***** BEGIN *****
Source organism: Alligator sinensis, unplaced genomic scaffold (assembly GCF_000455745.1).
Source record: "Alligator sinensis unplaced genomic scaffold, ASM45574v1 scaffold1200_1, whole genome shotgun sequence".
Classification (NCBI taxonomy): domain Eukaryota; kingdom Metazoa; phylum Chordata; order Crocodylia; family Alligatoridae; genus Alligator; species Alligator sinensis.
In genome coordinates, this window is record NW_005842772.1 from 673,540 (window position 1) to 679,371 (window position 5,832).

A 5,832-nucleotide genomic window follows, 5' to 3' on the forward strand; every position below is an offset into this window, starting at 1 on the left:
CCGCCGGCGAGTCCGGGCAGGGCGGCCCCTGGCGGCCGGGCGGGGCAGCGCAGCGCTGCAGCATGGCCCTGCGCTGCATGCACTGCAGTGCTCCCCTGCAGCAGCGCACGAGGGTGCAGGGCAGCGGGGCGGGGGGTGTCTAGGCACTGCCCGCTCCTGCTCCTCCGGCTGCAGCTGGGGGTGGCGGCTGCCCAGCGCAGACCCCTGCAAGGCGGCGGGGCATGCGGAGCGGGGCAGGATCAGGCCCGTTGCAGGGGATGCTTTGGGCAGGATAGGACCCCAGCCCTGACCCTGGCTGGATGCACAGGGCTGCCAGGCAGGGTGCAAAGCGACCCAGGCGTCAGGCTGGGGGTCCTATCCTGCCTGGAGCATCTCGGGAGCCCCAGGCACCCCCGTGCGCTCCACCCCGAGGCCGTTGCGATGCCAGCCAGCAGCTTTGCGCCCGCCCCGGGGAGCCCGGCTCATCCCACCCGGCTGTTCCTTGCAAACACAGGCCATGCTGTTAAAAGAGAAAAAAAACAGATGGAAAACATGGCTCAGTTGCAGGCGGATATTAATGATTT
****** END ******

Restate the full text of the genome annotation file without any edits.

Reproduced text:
Source organism: Alligator sinensis, unplaced genomic scaffold (assembly GCF_000455745.1).
Source record: "Alligator sinensis unplaced genomic scaffold, ASM45574v1 scaffold1200_1, whole genome shotgun sequence".
Classification (NCBI taxonomy): domain Eukaryota; kingdom Metazoa; phylum Chordata; order Crocodylia; family Alligatoridae; genus Alligator; species Alligator sinensis.
In genome coordinates, this window is record NW_005842772.1 from 673,540 (window position 1) to 679,371 (window position 5,832).

A 5,832-nucleotide genomic window follows, 5' to 3' on the forward strand; every position below is an offset into this window, starting at 1 on the left:
CCGCCGGCGAGTCCGGGCAGGGCGGCCCCTGGCGGCCGGGCGGGGCAGCGCAGCGCTGCAGCATGGCCCTGCGCTGCATGCACTGCAGTGCTCCCCTGCAGCAGCGCACGAGGGTGCAGGGCAGCGGGGCGGGGGGTGTCTAGGCACTGCCCGCTCCTGCTCCTCCGGCTGCAGCTGGGGGTGGCGGCTGCCCAGCGCAGACCCCTGCAAGGCGGCGGGGCATGCGGAGCGGGGCAGGATCAGGCCCGTTGCAGGGGATGCTTTGGGCAGGATAGGACCCCAGCCCTGACCCTGGCTGGATGCACAGGGCTGCCAGGCAGGGTGCAAAGCGACCCAGGCGTCAGGCTGGGGGTCCTATCCTGCCTGGAGCATCTCGGGAGCCCCAGGCACCCCCGTGCGCTCCACCCCGAGGCCGTTGCGATGCCAGCCAGCAGCTTTGCGCCCGCCCCGGGGAGCCCGGCTCATCCCACCCGGCTGTTCCTTGCAAACACAGGCCATGCTGTTAAAAGAGAAAAAAAACAGATGGAAAACATGGCTCAGTTGCAGGCGGATATTAATGATTT